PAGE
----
HIIT FOR BEGINNERS WEEK 2: BODY-WEIGHT STRENGTH CIRCUIT

This workout can be logged as “Calisthenics” in your MyFitnessPal app.

Tell us when you’ve completed this week’s workout. Share it in the comments below, or tag us in your checkins @MyFitnessPal so we can cheer you on!

HERE IS YOUR WEEK 2 WORKOUT SCHEDULE:

Day 1: HIIT for Beginners: Body-Weight Strength Circuit

Day 2: Moderate-Intensity Cardio (walking, cycling or try this steady-state session)

Day 3: Active Rest Day

Day 4:  Total-Body Strength Training (try this 30-minute session)

Day 5: Stretching or Flexibility Work (try this 8-minute total-body stretch)

Day 6: HIIT for Beginners: Walking Intervals

Day 7: Active Rest Day

Looking for a full at-home program that includes everything from high-intensity interval training to total-body strength training, brain fitness, prehab exercises and more? Check out “Walk STRONG: 6 Week Total Transformation System!” This balanced program has everything you need to succeed, including online support and accountability. Save 20% when you use the exclusive MyFitnessPal promo code “3Z74EZAT” at checkout on Amazon.com.

The post HIIT for Beginners Week 2: Bodyweight Strength Circuit appeared first on Under Armour.

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Fall Back into Fitness Day 4: Strength Circuits

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Day four of the Fall Back into Fitness Event is circuit training. Circuit training refers to a series of resistance training exercises performed in a circuit fashion,  with little to no rest in between.

In the workout video, I’ll take you through circuits that include multi-muscle moves like squat curl to presses, deadlifts, pushups and more exercises designed to keep your heart rate up while you sculpt your entire body. We’ll use a heavier set and a lighter set of dumbbells. I’ll offer modifications throughout the routine that use a sturdy chair, so feel free to adjust it to meet your needs and current fitness level.

Prefer to do your own thing? Awesome! Schedule 20–60 minutes of your favorite circuit-style, total-body strength-training workout.

Log this workout in your MyFitnessPal app as “CIRCUIT TRAINING, GENERAL”

Hey, Team! Let us know once you’ve completed your workout today! Tell us about it in the comments below, or tag us in your social media check-ins  #MFPFallIntoFitness @myfitnesspal so we can cheer you on!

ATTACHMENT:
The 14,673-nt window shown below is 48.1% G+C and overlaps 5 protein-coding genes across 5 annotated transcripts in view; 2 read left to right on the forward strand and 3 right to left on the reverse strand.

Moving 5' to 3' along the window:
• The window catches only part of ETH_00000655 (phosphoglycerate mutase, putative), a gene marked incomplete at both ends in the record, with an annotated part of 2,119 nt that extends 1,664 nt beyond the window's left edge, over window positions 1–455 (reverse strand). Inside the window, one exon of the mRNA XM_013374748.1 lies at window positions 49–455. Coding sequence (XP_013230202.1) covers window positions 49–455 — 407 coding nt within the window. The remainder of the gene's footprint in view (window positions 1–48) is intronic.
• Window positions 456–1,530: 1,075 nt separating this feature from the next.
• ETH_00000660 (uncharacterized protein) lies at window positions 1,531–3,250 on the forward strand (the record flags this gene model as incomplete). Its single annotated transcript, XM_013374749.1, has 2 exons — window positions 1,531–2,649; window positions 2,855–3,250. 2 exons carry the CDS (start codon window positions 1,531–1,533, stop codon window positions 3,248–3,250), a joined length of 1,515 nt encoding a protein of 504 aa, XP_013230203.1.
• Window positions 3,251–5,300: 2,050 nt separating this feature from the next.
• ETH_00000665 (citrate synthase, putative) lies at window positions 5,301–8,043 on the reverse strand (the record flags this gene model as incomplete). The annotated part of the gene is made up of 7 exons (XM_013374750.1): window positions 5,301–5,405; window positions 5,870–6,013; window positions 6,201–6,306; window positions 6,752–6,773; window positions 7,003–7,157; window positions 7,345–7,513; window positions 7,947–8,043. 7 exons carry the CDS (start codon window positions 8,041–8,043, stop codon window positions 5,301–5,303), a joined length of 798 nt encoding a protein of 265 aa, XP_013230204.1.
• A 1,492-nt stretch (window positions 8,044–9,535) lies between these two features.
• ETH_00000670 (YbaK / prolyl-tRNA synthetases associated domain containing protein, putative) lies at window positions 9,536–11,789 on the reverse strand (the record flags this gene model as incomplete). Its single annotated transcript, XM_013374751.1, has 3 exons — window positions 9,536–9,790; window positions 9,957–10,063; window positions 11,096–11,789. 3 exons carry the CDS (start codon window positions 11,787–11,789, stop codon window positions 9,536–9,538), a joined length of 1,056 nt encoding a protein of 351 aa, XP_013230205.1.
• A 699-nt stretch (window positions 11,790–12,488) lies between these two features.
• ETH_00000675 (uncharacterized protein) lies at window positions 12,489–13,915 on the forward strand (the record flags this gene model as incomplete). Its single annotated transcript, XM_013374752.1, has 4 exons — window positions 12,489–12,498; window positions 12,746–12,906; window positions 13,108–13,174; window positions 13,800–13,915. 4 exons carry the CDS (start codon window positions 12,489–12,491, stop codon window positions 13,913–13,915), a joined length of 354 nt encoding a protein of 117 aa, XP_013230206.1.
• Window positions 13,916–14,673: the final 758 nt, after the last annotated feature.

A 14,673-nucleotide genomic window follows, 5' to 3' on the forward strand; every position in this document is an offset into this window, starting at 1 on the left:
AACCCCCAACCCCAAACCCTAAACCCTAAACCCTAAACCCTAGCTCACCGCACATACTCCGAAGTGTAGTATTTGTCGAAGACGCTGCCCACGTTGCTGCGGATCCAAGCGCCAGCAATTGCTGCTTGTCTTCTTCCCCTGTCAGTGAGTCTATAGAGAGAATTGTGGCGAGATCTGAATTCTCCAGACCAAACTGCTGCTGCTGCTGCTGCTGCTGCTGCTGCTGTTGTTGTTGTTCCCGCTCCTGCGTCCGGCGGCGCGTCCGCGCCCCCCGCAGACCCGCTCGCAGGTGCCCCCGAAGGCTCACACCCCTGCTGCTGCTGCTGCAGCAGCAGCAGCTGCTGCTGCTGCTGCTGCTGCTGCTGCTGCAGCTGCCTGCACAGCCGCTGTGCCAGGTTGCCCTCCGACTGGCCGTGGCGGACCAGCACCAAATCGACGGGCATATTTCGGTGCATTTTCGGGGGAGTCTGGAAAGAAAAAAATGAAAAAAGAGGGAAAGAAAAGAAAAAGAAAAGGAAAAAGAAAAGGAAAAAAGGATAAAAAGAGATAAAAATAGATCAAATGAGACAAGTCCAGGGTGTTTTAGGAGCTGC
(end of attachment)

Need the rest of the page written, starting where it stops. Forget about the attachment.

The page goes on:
The post Fall Back into Fitness Day 4: Strength Circuits appeared first on Hello Healthy.

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Fall Back into Fitness Day 1: Total-Body Strength Training

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Welcome to the first day of our Fall Back into Fitness Event! Today’s workout video is all about total-body strength training.

What you’ll need:

  1. Dumbbells
  • A heavier set for larger muscle groups (legs, chest and back)
  • A lighter set for the arms, shoulders and upper back
  1. Sturdy chair
  • The chair will help target your major muscle groups with exercises like squat sits, chest presses, bent-over rows, overhead presses, biceps curls, lunges, triceps extensions, planks and standing cross crunches.

Instead of using a specific rep count, we’ll focus on time under tension during the exercises, so feel free to adjust the amount of repetitions based on your current fitness level. The goal is to hit muscular fatigue while still using proper form and alignment during each rep.

Prefer to do your own thing? Awesome! Schedule 20–60 minutes of your favorite strength-training workout that targets the whole body. Be sure to hit every major muscle group and aim to work to muscular fatigue. Check in with us here or on social media once you’re done.

Log this workout in your MyFitnessPal app as “CIRCUIT TRAINING, GENERAL”

Hey, Team! Let us know once you’ve completed your workout today! Tell us about it in the comments below, or tag us in your social media check-ins #MFPFallIntoFitness @myfitnesspal so we can cheer you on!

The post Fall Back into Fitness Day 1: Total-Body Strength Training appeared first on Hello Healthy.